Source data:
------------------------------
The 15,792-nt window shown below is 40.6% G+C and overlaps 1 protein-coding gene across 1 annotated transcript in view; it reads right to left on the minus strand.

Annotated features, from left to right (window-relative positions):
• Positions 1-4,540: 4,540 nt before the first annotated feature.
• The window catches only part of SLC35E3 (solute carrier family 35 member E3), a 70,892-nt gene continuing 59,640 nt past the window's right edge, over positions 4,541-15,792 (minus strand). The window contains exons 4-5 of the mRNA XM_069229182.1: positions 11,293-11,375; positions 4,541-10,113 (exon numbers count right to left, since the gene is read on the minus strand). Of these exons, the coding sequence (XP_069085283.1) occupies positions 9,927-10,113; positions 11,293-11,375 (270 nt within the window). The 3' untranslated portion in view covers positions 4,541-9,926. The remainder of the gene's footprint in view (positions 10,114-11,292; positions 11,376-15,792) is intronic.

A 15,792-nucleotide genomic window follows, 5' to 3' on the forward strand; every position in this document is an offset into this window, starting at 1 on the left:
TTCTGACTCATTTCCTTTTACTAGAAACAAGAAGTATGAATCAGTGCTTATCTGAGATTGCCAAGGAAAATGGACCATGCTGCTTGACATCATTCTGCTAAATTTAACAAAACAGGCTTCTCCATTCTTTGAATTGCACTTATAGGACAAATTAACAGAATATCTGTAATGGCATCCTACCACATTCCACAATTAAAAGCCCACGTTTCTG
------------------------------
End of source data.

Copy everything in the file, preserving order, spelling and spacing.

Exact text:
The 15,792-nt window shown below is 40.6% G+C and overlaps 1 protein-coding gene across 1 annotated transcript in view; it reads right to left on the minus strand.

Annotated features, from left to right (window-relative positions):
• Positions 1-4,540: 4,540 nt before the first annotated feature.
• The window catches only part of SLC35E3 (solute carrier family 35 member E3), a 70,892-nt gene continuing 59,640 nt past the window's right edge, over positions 4,541-15,792 (minus strand). The window contains exons 4-5 of the mRNA XM_069229182.1: positions 11,293-11,375; positions 4,541-10,113 (exon numbers count right to left, since the gene is read on the minus strand). Of these exons, the coding sequence (XP_069085283.1) occupies positions 9,927-10,113; positions 11,293-11,375 (270 nt within the window). The 3' untranslated portion in view covers positions 4,541-9,926. The remainder of the gene's footprint in view (positions 10,114-11,292; positions 11,376-15,792) is intronic.

A 15,792-nucleotide genomic window follows, 5' to 3' on the forward strand; every position in this document is an offset into this window, starting at 1 on the left:
TTCTGACTCATTTCCTTTTACTAGAAACAAGAAGTATGAATCAGTGCTTATCTGAGATTGCCAAGGAAAATGGACCATGCTGCTTGACATCATTCTGCTAAATTTAACAAAACAGGCTTCTCCATTCTTTGAATTGCACTTATAGGACAAATTAACAGAATATCTGTAATGGCATCCTACCACATTCCACAATTAAAAGCCCACGTTTCTG